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### Number and algebra

### Geometry and measure

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### Working mathematically

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### Advanced mathematics

# Mapping the Territory

*This activity follows on from Complex Puzzle.*

Use the Geogebra interactivity below to find some pairs of complex numbers whose product is a real number. What do you notice?

Can you explain it algebraically?

Use the Geogebra interactivity to find some pairs of complex numbers whose product is an imaginary number. What do you notice?

Can you explain it algebraically?

In general, what would you need to multiply by $a+bi$ to get a real number? Or to get an imaginary number?

For a given complex number $a + bi$, what would you need to multiply by to get to another given number $x + yi$?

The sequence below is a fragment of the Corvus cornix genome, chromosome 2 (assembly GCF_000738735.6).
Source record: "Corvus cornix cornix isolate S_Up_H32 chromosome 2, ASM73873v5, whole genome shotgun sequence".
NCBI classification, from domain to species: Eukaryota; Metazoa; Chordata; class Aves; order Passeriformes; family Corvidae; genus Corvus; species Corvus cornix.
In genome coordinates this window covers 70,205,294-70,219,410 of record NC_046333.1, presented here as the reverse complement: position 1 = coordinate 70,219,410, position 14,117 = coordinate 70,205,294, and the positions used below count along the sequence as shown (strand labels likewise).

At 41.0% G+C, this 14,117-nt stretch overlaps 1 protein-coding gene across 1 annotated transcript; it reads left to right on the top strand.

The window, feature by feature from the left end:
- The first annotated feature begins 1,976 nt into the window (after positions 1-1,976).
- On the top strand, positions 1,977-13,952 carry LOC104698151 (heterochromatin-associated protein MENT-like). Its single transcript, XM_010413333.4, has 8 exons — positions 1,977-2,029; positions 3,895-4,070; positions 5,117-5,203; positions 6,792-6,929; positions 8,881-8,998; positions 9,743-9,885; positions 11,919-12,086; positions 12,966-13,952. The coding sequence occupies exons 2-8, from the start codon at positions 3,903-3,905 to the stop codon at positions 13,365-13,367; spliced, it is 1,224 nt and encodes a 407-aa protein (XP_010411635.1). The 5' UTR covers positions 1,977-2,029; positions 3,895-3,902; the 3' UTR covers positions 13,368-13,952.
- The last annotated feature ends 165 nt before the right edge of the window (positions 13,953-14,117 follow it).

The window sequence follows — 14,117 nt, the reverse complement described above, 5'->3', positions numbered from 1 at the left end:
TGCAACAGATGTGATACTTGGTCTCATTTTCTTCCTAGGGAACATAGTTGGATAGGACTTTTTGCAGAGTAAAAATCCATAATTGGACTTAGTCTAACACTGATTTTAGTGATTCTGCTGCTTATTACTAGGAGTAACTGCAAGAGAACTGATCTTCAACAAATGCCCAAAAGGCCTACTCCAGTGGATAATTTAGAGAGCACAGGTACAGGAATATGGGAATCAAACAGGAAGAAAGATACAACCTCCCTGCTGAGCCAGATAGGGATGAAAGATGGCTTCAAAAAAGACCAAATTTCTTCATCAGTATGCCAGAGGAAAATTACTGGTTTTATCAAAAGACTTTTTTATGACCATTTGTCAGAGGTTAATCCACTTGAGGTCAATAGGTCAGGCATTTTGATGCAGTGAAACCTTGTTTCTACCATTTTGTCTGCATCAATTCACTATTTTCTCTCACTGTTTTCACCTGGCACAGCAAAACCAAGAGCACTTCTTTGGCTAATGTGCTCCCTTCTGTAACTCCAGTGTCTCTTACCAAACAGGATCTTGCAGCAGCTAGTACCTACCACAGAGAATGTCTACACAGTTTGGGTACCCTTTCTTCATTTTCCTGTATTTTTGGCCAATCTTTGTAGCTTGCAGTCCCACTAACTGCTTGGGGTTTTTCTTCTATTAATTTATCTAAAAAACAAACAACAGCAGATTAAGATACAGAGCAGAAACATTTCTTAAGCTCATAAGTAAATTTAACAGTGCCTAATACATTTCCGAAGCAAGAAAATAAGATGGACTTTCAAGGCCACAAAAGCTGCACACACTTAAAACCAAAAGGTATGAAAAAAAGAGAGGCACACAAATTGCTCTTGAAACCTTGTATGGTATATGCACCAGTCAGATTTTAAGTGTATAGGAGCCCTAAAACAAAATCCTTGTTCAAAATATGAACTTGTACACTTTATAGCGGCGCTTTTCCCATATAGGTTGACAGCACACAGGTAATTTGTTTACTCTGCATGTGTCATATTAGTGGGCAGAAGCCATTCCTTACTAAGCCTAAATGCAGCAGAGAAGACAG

How does this relate to your geometric interpretation of multiplication of complex numbers?

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Age 14 to 18

Challenge Level

- Problem
- Student Solutions

*This resource is part of our Adventures with Complex Numbers collection*

Use the Geogebra interactivity below to find some pairs of complex numbers whose product is a real number. What do you notice?

Can you explain it algebraically?

Use the Geogebra interactivity to find some pairs of complex numbers whose product is an imaginary number. What do you notice?

Can you explain it algebraically?

In general, what would you need to multiply by $a+bi$ to get a real number? Or to get an imaginary number?

For a given complex number $a + bi$, what would you need to multiply by to get to another given number $x + yi$?

How does this relate to your geometric interpretation of multiplication of complex numbers?

P is a point on the circumference of a circle radius r which rolls, without slipping, inside a circle of radius 2r. What is the locus of P?

Re-arrange the pieces of the puzzle to form a rectangle and then to form an equilateral triangle. Calculate the angles and lengths.